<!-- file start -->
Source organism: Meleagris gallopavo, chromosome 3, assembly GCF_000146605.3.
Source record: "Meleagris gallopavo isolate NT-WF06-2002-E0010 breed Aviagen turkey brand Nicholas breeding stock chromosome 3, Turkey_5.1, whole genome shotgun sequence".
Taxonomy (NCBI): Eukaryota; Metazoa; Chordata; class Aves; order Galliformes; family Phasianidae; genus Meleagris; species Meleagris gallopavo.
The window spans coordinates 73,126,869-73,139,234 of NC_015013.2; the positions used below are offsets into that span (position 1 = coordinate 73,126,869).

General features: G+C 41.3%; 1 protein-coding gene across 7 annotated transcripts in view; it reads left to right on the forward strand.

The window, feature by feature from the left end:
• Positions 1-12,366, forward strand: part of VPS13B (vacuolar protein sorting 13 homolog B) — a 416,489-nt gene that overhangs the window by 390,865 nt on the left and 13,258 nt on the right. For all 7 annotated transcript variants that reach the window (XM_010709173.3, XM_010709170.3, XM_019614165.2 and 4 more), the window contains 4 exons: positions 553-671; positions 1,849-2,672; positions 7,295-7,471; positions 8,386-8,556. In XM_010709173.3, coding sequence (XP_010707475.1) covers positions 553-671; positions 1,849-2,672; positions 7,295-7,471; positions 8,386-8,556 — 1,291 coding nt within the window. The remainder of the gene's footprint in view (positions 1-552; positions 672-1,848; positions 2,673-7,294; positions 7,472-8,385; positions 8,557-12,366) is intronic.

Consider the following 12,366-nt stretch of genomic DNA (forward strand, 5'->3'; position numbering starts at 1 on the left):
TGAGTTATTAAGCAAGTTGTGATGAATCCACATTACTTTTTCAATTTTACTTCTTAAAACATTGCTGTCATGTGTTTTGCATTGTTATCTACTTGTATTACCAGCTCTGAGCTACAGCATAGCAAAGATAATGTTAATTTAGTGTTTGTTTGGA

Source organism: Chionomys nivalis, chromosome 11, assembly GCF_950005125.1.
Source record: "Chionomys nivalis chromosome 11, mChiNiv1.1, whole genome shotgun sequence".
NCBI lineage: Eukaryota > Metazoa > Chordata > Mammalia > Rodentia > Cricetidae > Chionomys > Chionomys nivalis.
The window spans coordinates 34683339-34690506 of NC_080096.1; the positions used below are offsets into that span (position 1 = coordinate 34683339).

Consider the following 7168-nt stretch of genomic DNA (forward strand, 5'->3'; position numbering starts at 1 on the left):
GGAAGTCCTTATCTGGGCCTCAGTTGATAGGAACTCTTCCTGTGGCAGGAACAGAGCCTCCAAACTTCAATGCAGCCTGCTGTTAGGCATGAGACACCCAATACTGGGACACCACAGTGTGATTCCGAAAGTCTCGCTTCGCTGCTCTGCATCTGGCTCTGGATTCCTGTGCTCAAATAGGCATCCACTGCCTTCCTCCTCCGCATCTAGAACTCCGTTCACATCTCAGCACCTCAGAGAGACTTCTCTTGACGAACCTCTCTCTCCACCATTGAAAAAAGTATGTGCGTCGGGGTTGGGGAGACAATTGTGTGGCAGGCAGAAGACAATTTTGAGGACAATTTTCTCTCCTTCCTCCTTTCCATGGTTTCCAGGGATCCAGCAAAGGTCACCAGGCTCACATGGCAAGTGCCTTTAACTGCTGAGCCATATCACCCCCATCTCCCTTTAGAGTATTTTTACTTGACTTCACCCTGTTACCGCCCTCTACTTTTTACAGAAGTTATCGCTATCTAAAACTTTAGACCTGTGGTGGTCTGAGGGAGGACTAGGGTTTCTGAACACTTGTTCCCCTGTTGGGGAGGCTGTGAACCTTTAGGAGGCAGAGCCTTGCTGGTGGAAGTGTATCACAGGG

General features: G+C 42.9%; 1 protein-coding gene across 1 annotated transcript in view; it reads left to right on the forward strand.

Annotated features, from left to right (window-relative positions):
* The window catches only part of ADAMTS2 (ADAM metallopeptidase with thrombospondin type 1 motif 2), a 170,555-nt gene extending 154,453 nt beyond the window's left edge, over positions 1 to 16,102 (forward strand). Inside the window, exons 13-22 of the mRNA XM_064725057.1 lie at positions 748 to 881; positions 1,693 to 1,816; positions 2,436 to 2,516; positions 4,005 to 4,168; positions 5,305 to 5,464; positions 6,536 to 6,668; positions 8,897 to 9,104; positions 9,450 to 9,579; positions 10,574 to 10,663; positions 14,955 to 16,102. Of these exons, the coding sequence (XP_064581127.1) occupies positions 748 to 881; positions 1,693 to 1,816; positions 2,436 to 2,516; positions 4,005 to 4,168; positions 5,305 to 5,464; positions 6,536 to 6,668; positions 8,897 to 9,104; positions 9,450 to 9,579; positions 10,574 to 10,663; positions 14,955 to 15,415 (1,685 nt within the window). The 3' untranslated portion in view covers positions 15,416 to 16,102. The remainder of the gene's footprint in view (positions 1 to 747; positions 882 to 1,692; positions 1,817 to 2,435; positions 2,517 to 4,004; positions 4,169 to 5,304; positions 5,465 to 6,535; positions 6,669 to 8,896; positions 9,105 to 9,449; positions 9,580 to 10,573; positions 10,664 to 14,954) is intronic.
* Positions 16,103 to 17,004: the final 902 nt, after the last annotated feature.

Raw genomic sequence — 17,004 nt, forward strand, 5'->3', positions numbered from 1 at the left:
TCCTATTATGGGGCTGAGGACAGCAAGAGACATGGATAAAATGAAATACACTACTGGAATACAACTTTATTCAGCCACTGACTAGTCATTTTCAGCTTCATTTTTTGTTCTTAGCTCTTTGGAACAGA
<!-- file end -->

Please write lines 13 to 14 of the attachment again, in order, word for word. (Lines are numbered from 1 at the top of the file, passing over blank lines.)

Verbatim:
The window spans coordinates 34683339-34690506 of NC_080096.1; the positions used below are offsets into that span (position 1 = coordinate 34683339).

Consider the following 7168-nt stretch of genomic DNA (forward strand, 5'->3'; position numbering starts at 1 on the left):